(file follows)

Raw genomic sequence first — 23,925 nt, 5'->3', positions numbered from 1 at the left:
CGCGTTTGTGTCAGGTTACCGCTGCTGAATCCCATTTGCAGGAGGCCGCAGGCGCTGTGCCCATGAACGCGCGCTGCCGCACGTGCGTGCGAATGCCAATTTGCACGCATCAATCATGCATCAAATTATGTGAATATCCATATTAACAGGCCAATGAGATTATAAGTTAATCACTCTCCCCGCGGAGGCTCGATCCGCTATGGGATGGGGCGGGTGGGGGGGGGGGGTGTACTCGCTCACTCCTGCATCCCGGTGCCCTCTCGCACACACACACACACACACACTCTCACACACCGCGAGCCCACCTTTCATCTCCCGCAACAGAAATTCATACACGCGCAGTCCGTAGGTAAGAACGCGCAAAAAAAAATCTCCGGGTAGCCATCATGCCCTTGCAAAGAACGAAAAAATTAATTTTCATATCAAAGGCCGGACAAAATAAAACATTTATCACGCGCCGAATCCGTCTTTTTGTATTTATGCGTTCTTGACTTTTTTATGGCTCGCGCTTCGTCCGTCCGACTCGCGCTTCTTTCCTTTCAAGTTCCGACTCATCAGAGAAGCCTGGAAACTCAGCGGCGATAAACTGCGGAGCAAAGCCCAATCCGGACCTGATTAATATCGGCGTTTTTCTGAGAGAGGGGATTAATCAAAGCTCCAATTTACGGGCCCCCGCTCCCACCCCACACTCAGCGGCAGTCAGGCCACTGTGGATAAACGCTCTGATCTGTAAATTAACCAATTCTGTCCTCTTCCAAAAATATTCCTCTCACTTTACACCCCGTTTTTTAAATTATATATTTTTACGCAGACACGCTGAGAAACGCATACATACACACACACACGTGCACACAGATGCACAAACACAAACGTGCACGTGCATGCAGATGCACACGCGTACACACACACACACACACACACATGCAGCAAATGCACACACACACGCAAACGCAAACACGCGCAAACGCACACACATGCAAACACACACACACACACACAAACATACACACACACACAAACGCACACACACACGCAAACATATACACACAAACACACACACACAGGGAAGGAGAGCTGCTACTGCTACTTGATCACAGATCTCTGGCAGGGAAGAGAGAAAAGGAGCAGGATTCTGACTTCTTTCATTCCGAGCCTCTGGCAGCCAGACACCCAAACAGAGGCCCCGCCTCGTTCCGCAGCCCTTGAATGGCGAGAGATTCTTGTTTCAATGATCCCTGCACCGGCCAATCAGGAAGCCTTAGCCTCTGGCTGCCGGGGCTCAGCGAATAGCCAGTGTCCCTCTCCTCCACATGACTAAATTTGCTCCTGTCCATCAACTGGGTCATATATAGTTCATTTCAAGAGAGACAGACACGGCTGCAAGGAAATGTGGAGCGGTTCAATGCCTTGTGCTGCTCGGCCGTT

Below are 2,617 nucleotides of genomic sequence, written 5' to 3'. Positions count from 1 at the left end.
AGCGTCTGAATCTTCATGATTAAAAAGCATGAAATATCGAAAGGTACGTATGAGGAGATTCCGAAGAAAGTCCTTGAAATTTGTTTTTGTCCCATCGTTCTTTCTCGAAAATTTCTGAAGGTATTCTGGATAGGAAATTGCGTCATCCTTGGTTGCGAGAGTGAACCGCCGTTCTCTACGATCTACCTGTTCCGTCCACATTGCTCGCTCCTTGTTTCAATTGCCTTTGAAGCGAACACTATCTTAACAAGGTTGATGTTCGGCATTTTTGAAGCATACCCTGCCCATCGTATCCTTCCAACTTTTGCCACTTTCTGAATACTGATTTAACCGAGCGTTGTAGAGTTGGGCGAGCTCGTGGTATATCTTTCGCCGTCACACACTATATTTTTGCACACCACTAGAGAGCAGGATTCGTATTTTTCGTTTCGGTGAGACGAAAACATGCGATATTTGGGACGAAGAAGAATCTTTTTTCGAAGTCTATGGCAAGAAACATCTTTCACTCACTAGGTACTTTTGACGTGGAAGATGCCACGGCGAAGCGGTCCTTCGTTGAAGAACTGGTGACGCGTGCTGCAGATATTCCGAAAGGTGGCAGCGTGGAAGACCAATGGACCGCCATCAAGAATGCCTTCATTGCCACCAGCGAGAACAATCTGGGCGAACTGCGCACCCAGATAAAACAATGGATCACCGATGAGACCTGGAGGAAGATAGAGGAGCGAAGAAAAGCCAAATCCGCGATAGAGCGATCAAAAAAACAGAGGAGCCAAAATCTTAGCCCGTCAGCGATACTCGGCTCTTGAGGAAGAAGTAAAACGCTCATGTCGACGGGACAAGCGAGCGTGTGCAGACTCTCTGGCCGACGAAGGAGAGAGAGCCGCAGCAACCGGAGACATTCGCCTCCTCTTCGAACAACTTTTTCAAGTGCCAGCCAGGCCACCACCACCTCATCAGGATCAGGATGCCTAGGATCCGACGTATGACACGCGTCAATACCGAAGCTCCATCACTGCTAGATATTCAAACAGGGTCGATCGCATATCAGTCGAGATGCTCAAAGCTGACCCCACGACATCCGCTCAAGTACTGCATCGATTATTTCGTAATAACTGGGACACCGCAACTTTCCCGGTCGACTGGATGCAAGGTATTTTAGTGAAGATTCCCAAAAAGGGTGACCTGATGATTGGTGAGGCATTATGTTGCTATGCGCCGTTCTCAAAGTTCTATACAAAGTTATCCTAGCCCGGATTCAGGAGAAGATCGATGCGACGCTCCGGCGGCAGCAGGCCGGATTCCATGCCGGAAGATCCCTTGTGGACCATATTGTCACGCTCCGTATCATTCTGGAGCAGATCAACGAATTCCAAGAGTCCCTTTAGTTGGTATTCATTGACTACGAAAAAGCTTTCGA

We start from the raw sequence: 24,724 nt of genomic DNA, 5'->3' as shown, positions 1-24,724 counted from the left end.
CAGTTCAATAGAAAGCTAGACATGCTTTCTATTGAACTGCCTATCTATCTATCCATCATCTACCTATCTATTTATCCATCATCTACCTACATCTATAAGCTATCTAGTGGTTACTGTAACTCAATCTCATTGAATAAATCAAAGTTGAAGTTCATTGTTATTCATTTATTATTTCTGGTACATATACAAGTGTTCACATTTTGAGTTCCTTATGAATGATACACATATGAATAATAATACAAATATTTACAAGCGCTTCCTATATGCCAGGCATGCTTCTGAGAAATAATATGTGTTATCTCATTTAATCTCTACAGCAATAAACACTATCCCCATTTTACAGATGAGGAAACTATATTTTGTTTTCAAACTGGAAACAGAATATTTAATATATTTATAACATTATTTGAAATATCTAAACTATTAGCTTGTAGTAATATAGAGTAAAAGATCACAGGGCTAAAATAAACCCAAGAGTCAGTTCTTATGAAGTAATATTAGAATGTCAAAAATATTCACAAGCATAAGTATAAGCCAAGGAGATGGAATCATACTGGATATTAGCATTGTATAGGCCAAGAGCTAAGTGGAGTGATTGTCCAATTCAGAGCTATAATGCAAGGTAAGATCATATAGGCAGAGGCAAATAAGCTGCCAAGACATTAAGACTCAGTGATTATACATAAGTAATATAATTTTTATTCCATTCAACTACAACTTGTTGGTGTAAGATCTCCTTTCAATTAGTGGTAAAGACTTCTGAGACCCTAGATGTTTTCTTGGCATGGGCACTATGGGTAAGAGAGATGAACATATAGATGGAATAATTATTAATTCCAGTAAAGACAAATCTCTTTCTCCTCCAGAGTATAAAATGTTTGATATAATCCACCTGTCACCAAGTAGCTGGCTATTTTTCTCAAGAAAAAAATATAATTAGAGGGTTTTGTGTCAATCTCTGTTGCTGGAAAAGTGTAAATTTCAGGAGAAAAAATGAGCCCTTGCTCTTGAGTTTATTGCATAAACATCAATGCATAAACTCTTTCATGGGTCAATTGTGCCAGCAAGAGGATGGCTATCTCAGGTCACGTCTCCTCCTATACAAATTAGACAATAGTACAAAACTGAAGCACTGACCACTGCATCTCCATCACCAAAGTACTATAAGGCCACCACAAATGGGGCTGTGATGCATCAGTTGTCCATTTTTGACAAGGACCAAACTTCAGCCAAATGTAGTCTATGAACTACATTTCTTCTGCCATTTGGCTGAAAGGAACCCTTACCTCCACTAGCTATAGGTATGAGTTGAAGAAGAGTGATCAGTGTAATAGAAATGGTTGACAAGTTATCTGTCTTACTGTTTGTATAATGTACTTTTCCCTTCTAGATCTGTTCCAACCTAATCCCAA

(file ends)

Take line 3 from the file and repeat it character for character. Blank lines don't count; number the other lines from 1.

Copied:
Below are 2,617 nucleotides of genomic sequence, written 5' to 3'. Positions count from 1 at the left end.